Problems Related to pH
Coolants are designed to be alkaline, to neutralize the acidic emissions of bacteria which enter the fluid pool via the water supply, work material, our skin, and a host of other sources.
Reduction of bacterial growth can be achieved by removing tramp oil, aerating the fluid, and filtering particles. When these protocols are not in place, coolant failures can occur.
Q. Why is it important to check the pH of my coolant (and what is pH anyway)?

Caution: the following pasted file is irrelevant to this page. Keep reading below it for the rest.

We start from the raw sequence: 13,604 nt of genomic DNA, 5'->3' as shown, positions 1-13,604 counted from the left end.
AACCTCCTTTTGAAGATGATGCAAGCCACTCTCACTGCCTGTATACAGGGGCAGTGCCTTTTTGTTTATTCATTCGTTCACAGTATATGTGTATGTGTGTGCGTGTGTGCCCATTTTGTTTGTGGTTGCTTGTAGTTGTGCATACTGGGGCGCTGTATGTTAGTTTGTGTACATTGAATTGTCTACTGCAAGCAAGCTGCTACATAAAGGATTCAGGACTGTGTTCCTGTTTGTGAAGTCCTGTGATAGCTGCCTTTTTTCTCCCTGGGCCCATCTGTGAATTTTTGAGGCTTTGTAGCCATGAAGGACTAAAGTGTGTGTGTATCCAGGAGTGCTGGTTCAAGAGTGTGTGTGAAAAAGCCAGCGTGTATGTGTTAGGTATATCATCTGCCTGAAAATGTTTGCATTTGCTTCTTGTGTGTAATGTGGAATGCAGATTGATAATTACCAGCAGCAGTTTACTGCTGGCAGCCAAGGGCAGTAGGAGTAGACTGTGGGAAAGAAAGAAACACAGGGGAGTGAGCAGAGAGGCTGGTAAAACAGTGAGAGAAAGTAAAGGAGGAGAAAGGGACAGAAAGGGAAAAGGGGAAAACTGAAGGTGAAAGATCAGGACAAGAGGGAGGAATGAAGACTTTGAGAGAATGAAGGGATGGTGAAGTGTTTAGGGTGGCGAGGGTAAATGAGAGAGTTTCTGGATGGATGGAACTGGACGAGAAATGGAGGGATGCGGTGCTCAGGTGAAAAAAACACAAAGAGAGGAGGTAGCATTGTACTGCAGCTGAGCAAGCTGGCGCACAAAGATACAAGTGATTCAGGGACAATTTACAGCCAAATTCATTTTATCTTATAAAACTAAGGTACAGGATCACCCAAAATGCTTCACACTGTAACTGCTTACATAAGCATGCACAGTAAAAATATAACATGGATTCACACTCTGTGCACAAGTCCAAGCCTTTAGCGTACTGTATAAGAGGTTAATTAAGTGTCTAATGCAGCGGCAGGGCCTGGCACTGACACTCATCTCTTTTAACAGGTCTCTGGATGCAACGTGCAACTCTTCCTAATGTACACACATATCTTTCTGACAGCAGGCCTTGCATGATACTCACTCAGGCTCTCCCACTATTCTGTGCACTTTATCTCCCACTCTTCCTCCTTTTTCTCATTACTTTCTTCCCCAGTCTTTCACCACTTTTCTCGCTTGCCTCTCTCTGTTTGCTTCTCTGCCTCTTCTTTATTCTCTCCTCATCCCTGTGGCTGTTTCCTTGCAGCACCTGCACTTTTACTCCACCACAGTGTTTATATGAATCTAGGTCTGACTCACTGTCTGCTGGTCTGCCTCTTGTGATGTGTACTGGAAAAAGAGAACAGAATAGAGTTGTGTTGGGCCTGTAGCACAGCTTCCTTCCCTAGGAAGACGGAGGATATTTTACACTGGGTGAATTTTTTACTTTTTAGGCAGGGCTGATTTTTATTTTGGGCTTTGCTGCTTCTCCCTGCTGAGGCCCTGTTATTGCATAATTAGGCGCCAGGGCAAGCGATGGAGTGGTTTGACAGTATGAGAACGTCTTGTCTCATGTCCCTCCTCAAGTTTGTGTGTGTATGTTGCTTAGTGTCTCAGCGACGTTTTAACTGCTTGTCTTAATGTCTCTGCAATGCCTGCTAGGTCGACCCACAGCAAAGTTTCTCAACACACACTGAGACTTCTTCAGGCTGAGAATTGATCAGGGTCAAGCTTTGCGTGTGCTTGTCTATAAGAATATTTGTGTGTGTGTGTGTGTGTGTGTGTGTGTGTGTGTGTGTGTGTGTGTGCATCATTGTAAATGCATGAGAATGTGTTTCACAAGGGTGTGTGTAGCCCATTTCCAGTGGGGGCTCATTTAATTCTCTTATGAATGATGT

A. In basic terms, pH is an indication of the acidity or alkalinity of a fluid. Water has a pH of 7, which is neutral. An acidic fluid will range from 0-7 pH, and an alkaline fluid will have a range of 7-14 pH. pH levels in your coolant drop due to bacterial emissions. Since coolants have an operating range of 8-10 pH, even a .2 drop in pH level can cause a host of problems, ranging from rusty machines and parts to sump odor and skin irritations. With consistent pH monitoring and bacterial control methods, these problems can be prevented.